Three lots with items that belonged to Alexander Hamilton proved to be surprising, each selling well above estimates. One lot, bringing $21,250, included a framed lock of his hair, a letter from a descendant confirming its authenticity, a photostat of a letter he wrote to his wife shortly before his fatal duel with Aaron Burr and some early glassware. A lot with ten pieces of Hamilton family silver brought $5,313. Another lot with a pair of gold-frame spectacles given to Hamilton by George Washington, again with family provenance, along with a swatch of cloth from Martha Washington’s wedding dress, brought $26,250. The three lots, combined, sold for $52,813. The combined estimate was $2,400. Examples like this are what make auctions so much fun. You simply never know what may happen.
Skinner has recently been sold by its owners, Karen Keane and Stephen “Steve” Fletcher, to Bonhams. Both have been associated with Skinner, which was founded in 1962, for decades and both plan to remain with the company. In 1964, Fletcher, the company’s first employee, started working for Bob Skinner while still in high school. After graduating and four years in the Navy, during which time he stayed in touch with Bob’s wife, Nancy, Fletcher joined the company full-time. He recalls that he always had an interest in antiques, and while in high school went to flea markets and yard sales, and remembers that he made his first sale, $12, for a painted a tin box for which he had paid $8. “I went to the Amherst flea market every week and when I made that first sale, and I made $4, I was really hooked. I did my first antiques show when I was in the 9th grade. This business is never boring – you never know what will turn up on the next house call. And Karen and I are really proud of the team we’ve assembled and the way the business has grown. We’re really pleased about the sale to Bonhams. It’s a great company and we fit together well. For me, personally, I’ve been trying to cut back a little, like working just three days a week, and maybe now I’ll be able to do that.”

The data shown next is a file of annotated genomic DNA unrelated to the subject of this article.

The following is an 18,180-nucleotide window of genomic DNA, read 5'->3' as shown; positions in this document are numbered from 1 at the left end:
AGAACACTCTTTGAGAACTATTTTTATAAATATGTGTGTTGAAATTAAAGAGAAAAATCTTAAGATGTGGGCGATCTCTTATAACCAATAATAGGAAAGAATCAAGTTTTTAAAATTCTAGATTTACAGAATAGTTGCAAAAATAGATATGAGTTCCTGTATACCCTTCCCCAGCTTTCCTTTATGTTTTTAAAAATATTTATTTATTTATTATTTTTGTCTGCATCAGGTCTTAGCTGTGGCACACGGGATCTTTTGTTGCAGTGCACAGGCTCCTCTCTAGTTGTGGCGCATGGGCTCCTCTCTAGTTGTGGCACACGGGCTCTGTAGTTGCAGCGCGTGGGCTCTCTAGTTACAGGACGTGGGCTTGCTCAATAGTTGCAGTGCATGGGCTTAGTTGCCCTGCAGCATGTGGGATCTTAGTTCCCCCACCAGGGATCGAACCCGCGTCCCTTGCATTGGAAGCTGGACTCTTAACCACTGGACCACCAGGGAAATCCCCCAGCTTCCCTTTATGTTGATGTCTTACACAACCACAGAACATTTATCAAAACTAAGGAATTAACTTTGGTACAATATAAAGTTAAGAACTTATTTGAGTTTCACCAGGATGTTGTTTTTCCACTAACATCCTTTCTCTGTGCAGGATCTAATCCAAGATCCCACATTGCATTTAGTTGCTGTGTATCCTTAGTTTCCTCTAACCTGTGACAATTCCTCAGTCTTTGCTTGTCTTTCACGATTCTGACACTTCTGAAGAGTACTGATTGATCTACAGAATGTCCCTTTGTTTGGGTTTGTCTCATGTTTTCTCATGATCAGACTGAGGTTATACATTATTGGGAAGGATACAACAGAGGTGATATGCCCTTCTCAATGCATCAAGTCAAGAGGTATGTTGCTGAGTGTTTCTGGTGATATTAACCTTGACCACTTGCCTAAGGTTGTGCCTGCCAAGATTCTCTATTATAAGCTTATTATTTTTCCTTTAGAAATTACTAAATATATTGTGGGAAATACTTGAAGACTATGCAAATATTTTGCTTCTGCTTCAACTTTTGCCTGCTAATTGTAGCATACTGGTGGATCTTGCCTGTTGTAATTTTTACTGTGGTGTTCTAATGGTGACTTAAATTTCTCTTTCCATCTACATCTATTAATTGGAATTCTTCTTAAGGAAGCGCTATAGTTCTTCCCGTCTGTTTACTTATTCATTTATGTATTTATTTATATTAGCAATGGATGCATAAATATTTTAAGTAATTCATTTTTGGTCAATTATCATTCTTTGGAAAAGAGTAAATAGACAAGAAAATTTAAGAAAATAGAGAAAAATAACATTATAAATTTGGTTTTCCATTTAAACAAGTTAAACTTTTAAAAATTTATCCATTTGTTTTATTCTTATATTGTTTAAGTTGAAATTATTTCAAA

Karen Keane got her MFA from Boston University, where she studied under John Kirk and started working at Skinner part-time in 1978, going full-time in 1980. Both she and Fletcher had strong interests in Americana and they built on that. “I had been doing a little buying and selling in the ’70s and really loved the objects we were seeing. Great stuff from all kinds of New England estates. Bob Skinner was wonderful to work for, a great teacher and he had a vision of what he wanted this company to be. Unusual for the time, he wanted specialist departments headed by people who understood what they were looking at and would be able earn the trust of our customers. We were also the first auction company to take advantage of computers back in the ’70s. Bob had worked for Raytheon and understood how they could help in running our business. We developed proprietary software to simplify invoicing our buyers and for backroom control of our inventory. We always embraced technology and we were one of the first to have our own website. And we’ve continued to utilize technology any way we can. That was one of the reasons Bonhams was interested in our company. Steve and I are really looking forward to the company’s next chapter.” (Skinner kindly provided some photos from their archives for this article.)
Prices given include the buyer’s premium as stated by the auction house. For information, www.skinnerinc.com or 508-970-3211.